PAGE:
A Retirement Riddle Answered, Or Not?

Last week a well known mutual fund company attempted to answer the question of why so many retirees die with significant savings left.  Is it because they wish to leave large amounts for family? Perhaps they are afraid to spend the last dime just before death?  This trend suggests many retirees don’t enjoy their final years as much as they could.

Few older folks seem interested in life income annuities, which could give them a guaranteed income for life with no worries, yet they keep the nest egg close at hand and don’t invade it.

The study seems to indicate that the reason is the fear of potential long term care costs that drives retirees to clip coupons, dine out at 4pm to catch the early bird special and forego expensive trips.  If  it comes down to it in the last year, and they had to choose between an uncomfortable year versus a comfortable year, they would choose to spend the money on making it more comfortable.

For the upper middle class, 75th percentile of wealth, health care was regarded as a necessity and bequests as a luxury.  It was also surprising that people are interested in assistance with daily living expenses, but are not interested in long term care (LTC) insurance.

Perhaps this is due to old beliefs that LTC insurance only covers nursing homes.  For many years now, such coverage is good for in-home care, adult day care, assisted living facilities or nursing homes.  Nearly all policies also cover “alternative plan of care” for locations or strategies that have not been invented yet, but may be in the future.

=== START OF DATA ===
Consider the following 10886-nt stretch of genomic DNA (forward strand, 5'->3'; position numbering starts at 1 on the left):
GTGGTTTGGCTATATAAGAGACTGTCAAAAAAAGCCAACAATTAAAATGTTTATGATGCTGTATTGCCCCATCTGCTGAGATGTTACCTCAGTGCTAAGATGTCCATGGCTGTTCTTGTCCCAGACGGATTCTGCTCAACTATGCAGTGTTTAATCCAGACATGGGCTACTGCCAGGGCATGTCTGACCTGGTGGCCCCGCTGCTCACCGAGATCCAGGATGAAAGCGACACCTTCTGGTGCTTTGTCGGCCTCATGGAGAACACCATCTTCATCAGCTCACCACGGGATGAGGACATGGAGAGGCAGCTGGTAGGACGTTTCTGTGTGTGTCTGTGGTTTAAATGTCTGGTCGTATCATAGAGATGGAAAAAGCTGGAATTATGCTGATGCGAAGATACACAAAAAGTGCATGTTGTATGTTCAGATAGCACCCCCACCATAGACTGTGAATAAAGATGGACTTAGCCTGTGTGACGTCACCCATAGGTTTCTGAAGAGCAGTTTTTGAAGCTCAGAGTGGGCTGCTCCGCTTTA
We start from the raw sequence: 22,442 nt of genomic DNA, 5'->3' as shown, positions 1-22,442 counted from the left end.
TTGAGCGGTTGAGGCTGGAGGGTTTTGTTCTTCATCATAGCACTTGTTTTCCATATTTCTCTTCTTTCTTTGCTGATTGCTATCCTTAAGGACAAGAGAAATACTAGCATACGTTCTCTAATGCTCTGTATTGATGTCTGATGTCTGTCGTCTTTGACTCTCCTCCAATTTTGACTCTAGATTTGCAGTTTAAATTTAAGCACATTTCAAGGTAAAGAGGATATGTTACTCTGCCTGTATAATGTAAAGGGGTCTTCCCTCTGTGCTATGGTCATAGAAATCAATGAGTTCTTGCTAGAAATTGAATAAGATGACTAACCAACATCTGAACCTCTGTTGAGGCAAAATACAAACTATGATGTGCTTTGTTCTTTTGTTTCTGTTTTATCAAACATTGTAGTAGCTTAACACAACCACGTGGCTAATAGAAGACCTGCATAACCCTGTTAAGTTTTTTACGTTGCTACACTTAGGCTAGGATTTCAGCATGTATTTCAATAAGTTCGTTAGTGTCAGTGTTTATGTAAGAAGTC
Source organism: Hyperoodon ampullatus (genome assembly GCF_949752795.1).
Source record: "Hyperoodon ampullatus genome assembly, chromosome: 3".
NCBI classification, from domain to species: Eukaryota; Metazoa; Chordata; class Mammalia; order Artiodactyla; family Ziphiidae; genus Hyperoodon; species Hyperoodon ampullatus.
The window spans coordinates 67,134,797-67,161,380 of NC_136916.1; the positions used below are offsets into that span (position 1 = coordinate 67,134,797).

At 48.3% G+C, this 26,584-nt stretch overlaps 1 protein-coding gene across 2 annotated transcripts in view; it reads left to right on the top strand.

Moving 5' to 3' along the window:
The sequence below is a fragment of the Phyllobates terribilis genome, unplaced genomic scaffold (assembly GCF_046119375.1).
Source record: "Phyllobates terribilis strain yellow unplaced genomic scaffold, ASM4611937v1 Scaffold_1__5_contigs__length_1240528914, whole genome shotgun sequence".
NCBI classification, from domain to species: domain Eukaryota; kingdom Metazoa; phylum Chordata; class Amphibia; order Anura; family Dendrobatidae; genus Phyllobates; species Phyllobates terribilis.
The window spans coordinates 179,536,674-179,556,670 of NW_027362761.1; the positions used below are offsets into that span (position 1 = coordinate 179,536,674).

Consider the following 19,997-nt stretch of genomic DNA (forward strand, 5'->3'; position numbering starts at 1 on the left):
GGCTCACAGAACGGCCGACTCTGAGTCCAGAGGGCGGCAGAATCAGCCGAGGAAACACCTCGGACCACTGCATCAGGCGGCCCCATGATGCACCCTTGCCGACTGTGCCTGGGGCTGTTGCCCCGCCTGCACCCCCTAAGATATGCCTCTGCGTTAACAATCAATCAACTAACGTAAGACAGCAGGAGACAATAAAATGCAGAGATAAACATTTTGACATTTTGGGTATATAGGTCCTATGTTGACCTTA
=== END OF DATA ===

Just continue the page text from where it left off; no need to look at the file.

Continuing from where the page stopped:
The most surprising thing about this study (to me at least) is that traditional LTC insurance can be purchased with just the interest on a portion of the savings people set aside to pay for care.  Instead of leaving a significant amount of assets set aside for care, the interest check from just part of that sum could provide the insurance coverage and leave the reminder that is unspent to be passed on to family.

Years ago, I was a representative from a LTC insurance company to a large bank chain in Wisconsin.  My job was to show the stockbrokers there how to address LTC funding.  I would attend teller meetings and ask if the tellers knew clients who withdrew $5000 or $7000 a month, every month.  Every hand went up.  My next question was what they spent it on and the answer in every case was a spouse needing LTC.  With today’s costs reaching or exceeding $9000 a month, the problem is even worse.

There are many strategies to deal with the costs of LTC, but the least expensive is LTC insurance with a built in 5% compound inflation factor on the amount available for care.   This will keep up with the costs of care over the years and frees up your life’s savings to experience life with – instead of waiting for that last year or two.  This coverage is, in most cases, less than is typically thought it would cost (if chosen appropriately).  For more information, visit www.TheLongTermCareGuy.com



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